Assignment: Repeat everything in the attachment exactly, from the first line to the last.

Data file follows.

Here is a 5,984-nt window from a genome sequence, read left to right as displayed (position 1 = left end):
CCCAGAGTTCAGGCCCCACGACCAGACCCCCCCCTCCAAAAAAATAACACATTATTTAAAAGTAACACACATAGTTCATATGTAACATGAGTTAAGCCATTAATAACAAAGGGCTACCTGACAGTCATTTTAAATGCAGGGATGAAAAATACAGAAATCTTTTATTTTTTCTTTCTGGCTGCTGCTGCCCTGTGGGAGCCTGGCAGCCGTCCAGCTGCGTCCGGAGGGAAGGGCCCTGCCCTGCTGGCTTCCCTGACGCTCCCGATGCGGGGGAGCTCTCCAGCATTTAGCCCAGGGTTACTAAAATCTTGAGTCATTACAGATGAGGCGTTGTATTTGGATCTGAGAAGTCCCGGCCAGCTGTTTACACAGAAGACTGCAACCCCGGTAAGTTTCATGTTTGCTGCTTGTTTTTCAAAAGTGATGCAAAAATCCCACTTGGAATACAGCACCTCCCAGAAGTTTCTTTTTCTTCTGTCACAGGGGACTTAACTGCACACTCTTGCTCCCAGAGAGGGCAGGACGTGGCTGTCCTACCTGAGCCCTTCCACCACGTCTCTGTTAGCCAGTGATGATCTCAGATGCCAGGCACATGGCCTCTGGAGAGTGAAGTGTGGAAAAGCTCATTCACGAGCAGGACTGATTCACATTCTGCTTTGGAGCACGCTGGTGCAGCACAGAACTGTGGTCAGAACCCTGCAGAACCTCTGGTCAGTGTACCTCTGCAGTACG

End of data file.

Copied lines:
Here is a 5,984-nt window from a genome sequence, read left to right as displayed (position 1 = left end):
CCCAGAGTTCAGGCCCCACGACCAGACCCCCCCCTCCAAAAAAATAACACATTATTTAAAAGTAACACACATAGTTCATATGTAACATGAGTTAAGCCATTAATAACAAAGGGCTACCTGACAGTCATTTTAAATGCAGGGATGAAAAATACAGAAATCTTTTATTTTTTCTTTCTGGCTGCTGCTGCCCTGTGGGAGCCTGGCAGCCGTCCAGCTGCGTCCGGAGGGAAGGGCCCTGCCCTGCTGGCTTCCCTGACGCTCCCGATGCGGGGGAGCTCTCCAGCATTTAGCCCAGGGTTACTAAAATCTTGAGTCATTACAGATGAGGCGTTGTATTTGGATCTGAGAAGTCCCGGCCAGCTGTTTACACAGAAGACTGCAACCCCGGTAAGTTTCATGTTTGCTGCTTGTTTTTCAAAAGTGATGCAAAAATCCCACTTGGAATACAGCACCTCCCAGAAGTTTCTTTTTCTTCTGTCACAGGGGACTTAACTGCACACTCTTGCTCCCAGAGAGGGCAGGACGTGGCTGTCCTACCTGAGCCCTTCCACCACGTCTCTGTTAGCCAGTGATGATCTCAGATGCCAGGCACATGGCCTCTGGAGAGTGAAGTGTGGAAAAGCTCATTCACGAGCAGGACTGATTCACATTCTGCTTTGGAGCACGCTGGTGCAGCACAGAACTGTGGTCAGAACCCTGCAGAACCTCTGGTCAGTGTACCTCTGCAGTACG